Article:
MIAMI, FL (PRWEB) January 29, 2013
Theodore Enfield, Miami Dade lawyer, has advised his clients on Florida’s Alimony Reform heat up to change Florida alimony laws so that they are fair to both genders.
Florida Alimony Reform says that it simply wants parties to be able to move on with their lives following a divorce without the cord of permanent alimony tying them together. Although Florida lawmakers previously enacted laws to address the supportive relationship by allowing for modification, the changes made simply don't go far enough. Often ex-spouses find themselves financially tied to each other until the end of their days.
Permanent alimony is just how it sounds like. When it comes to divorce in Miami Florida, one spouse pays the alimony to another for the rest of their life. The nonprofit has been pushing for alimony reform since 2010 and plans to fight other family-law problems once the state reforms alimony—something its divorced founder, Alan Frisher, a Melbourne, Fla., certified divorce financial analyst, is confident will happen. The change could take place as early as this year, with a bill to end permanent alimony expected to go to a vote in the Florida legislature within a few months.
Although opponents of permanent alimony agree that there are sometimes good reasons for a spouse to receive permanent alimony (e.g., they have a disability preventing them from working). In some cases, however, when the recipient is physically capable and college-educated, it may seem as a good fate has found one person, who now has a financial support for life, while the other is an unlucky soul who now must pay for the mistake of marrying the wrong person for the rest of their life.
To achieve a constitutionally acceptable reform of florida alimony laws, Florida Alimony Reform believes that the process of dissolution is placing undue burdens on Floridians who simply wish to change their fundamental constitutional right of association and exercise their fundamental constitutional right of privacy by altering their marital status when they dissolve their marriage.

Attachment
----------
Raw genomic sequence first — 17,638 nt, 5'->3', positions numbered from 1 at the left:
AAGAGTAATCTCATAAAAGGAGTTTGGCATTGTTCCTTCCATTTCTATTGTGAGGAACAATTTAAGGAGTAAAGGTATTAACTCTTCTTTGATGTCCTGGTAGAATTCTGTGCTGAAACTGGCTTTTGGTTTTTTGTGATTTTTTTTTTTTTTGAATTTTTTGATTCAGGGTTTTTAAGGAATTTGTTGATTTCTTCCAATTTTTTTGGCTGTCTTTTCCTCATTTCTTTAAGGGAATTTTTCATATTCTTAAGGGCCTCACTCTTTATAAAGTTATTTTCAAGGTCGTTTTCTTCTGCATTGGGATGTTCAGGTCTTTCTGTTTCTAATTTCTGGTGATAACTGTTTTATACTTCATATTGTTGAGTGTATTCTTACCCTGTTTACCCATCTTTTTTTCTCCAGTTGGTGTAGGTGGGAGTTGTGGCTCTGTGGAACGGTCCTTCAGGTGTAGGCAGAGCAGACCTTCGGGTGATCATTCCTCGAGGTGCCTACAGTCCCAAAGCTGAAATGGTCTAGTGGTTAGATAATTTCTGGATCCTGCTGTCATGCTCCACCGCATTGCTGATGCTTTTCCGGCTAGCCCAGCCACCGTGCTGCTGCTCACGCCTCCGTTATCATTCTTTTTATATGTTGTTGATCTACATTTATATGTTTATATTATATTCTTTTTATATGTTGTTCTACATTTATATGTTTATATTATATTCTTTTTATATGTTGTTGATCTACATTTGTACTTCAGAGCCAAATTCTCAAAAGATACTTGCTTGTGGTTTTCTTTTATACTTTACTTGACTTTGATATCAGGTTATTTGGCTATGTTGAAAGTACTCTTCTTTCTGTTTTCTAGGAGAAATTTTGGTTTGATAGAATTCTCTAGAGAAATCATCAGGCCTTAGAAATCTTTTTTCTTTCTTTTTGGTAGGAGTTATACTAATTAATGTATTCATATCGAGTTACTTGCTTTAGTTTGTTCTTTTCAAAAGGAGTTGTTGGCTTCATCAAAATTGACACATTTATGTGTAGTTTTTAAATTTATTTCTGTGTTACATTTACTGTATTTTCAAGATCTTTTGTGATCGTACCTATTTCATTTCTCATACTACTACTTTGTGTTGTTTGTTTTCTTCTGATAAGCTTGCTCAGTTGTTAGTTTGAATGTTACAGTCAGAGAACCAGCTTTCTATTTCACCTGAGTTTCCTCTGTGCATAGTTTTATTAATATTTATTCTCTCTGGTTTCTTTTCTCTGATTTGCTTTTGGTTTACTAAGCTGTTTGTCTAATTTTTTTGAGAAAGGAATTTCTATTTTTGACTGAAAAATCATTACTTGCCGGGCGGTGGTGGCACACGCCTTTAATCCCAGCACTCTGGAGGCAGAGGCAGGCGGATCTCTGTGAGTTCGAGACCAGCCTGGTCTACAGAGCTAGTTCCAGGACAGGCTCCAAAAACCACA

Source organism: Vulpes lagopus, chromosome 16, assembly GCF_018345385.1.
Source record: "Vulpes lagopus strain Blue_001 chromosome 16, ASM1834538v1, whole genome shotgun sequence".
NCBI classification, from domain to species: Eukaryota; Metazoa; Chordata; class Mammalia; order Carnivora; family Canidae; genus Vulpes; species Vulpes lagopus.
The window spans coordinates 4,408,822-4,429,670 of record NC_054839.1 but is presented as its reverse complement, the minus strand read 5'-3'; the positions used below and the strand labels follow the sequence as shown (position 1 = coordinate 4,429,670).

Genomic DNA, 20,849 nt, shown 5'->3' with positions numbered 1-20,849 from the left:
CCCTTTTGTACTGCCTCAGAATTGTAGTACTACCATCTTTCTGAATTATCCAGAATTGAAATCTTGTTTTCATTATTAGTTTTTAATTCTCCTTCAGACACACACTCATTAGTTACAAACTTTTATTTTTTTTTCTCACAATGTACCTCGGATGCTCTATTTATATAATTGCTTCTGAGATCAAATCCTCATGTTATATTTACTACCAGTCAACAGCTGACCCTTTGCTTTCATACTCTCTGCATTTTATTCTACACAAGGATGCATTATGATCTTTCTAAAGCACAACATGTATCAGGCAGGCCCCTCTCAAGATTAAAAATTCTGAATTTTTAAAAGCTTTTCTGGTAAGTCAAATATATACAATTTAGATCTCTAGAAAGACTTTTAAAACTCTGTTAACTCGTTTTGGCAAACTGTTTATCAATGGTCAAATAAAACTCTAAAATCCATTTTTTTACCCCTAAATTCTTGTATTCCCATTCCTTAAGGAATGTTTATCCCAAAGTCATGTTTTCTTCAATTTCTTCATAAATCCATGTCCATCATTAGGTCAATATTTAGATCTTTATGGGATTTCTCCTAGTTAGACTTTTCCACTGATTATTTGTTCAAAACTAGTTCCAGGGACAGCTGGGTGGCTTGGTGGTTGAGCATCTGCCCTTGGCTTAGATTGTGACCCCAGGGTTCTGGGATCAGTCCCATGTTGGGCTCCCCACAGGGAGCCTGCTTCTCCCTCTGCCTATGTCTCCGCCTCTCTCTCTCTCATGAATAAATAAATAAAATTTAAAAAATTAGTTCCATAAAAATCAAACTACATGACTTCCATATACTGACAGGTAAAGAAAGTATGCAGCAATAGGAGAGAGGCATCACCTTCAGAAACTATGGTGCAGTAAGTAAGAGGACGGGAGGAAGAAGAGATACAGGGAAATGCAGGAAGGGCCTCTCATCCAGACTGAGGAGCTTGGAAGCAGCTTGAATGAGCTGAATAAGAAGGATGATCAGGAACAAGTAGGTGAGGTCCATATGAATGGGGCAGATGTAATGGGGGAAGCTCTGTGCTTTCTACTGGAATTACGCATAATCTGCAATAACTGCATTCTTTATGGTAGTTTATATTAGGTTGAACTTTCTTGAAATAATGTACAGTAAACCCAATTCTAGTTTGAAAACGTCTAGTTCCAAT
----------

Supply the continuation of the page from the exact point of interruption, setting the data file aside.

Florida Alimony Reform is seeking the following changes to existing laws:
- Removal of permanent alimony from current statutes
- The need for alimony payers to have the right to retire at Federal Retirement Age or standard retirement age for high risk professions
- A defined amount on a formula that is fair, and that averages income for both spouses
- Second spouses' income shall not be used to calculate an upward modification of alimony
- The right to modify a current judgment
- Make the law retroactive so that those saddled with alimony payments can get payments modified to comply with the new law.
- Alimony payment for mid-term and long-term marriages should be set at 50 percent the length of the marriage as the default duration.
About Theodore H. Enfield: With more than 30 years of experience helping Florida families deal with family law issues such as divorce, equitable property settlement, child custody, child support and domestic violence, Theodore Enfield, one of the respectful divorce lawyers in Miami, has advised his clients through all modifications and issues that are likely to arise during those difficult times.